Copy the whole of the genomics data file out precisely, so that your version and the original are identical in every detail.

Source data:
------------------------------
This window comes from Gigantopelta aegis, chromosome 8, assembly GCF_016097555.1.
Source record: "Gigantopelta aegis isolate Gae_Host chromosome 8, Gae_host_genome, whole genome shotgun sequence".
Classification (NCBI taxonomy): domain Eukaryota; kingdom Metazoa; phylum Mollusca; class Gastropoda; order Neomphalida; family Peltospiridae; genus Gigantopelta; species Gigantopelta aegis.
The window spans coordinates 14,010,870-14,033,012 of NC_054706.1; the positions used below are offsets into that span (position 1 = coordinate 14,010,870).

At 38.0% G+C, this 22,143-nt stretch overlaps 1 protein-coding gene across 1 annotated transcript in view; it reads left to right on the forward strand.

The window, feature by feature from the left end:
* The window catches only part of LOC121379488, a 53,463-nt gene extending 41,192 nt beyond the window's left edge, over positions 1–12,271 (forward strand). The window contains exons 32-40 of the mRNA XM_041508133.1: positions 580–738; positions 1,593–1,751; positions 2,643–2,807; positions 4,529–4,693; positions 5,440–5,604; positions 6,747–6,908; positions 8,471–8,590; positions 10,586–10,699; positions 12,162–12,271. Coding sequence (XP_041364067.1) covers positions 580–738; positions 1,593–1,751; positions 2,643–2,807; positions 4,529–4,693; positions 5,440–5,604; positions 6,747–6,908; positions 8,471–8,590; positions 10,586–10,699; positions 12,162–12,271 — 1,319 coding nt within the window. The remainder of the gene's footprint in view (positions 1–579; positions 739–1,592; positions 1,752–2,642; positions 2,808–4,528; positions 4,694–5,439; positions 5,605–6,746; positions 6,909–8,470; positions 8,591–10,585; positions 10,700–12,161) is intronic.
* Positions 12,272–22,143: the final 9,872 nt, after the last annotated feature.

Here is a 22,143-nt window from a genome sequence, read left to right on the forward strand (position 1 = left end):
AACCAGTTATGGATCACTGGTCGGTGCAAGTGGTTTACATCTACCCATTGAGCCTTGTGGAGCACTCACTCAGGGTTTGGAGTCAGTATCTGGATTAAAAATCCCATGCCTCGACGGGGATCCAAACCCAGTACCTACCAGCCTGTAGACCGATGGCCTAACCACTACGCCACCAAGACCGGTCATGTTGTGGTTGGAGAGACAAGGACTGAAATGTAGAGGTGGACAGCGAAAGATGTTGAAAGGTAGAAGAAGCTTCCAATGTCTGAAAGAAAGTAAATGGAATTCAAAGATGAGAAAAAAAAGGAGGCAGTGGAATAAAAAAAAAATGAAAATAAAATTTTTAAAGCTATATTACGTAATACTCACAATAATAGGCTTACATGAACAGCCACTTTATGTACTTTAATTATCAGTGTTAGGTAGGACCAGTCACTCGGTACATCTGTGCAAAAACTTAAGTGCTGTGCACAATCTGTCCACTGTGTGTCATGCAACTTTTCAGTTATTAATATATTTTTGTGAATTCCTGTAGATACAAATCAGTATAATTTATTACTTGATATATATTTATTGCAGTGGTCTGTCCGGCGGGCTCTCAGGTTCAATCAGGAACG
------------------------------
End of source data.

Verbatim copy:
This window comes from Gigantopelta aegis, chromosome 8, assembly GCF_016097555.1.
Source record: "Gigantopelta aegis isolate Gae_Host chromosome 8, Gae_host_genome, whole genome shotgun sequence".
Classification (NCBI taxonomy): domain Eukaryota; kingdom Metazoa; phylum Mollusca; class Gastropoda; order Neomphalida; family Peltospiridae; genus Gigantopelta; species Gigantopelta aegis.
The window spans coordinates 14,010,870-14,033,012 of NC_054706.1; the positions used below are offsets into that span (position 1 = coordinate 14,010,870).

At 38.0% G+C, this 22,143-nt stretch overlaps 1 protein-coding gene across 1 annotated transcript in view; it reads left to right on the forward strand.

The window, feature by feature from the left end:
* The window catches only part of LOC121379488, a 53,463-nt gene extending 41,192 nt beyond the window's left edge, over positions 1–12,271 (forward strand). The window contains exons 32-40 of the mRNA XM_041508133.1: positions 580–738; positions 1,593–1,751; positions 2,643–2,807; positions 4,529–4,693; positions 5,440–5,604; positions 6,747–6,908; positions 8,471–8,590; positions 10,586–10,699; positions 12,162–12,271. Coding sequence (XP_041364067.1) covers positions 580–738; positions 1,593–1,751; positions 2,643–2,807; positions 4,529–4,693; positions 5,440–5,604; positions 6,747–6,908; positions 8,471–8,590; positions 10,586–10,699; positions 12,162–12,271 — 1,319 coding nt within the window. The remainder of the gene's footprint in view (positions 1–579; positions 739–1,592; positions 1,752–2,642; positions 2,808–4,528; positions 4,694–5,439; positions 5,605–6,746; positions 6,909–8,470; positions 8,591–10,585; positions 10,700–12,161) is intronic.
* Positions 12,272–22,143: the final 9,872 nt, after the last annotated feature.

Here is a 22,143-nt window from a genome sequence, read left to right on the forward strand (position 1 = left end):
AACCAGTTATGGATCACTGGTCGGTGCAAGTGGTTTACATCTACCCATTGAGCCTTGTGGAGCACTCACTCAGGGTTTGGAGTCAGTATCTGGATTAAAAATCCCATGCCTCGACGGGGATCCAAACCCAGTACCTACCAGCCTGTAGACCGATGGCCTAACCACTACGCCACCAAGACCGGTCATGTTGTGGTTGGAGAGACAAGGACTGAAATGTAGAGGTGGACAGCGAAAGATGTTGAAAGGTAGAAGAAGCTTCCAATGTCTGAAAGAAAGTAAATGGAATTCAAAGATGAGAAAAAAAAGGAGGCAGTGGAATAAAAAAAAAATGAAAATAAAATTTTTAAAGCTATATTACGTAATACTCACAATAATAGGCTTACATGAACAGCCACTTTATGTACTTTAATTATCAGTGTTAGGTAGGACCAGTCACTCGGTACATCTGTGCAAAAACTTAAGTGCTGTGCACAATCTGTCCACTGTGTGTCATGCAACTTTTCAGTTATTAATATATTTTTGTGAATTCCTGTAGATACAAATCAGTATAATTTATTACTTGATATATATTTATTGCAGTGGTCTGTCCGGCGGGCTCTCAGGTTCAATCAGGAACG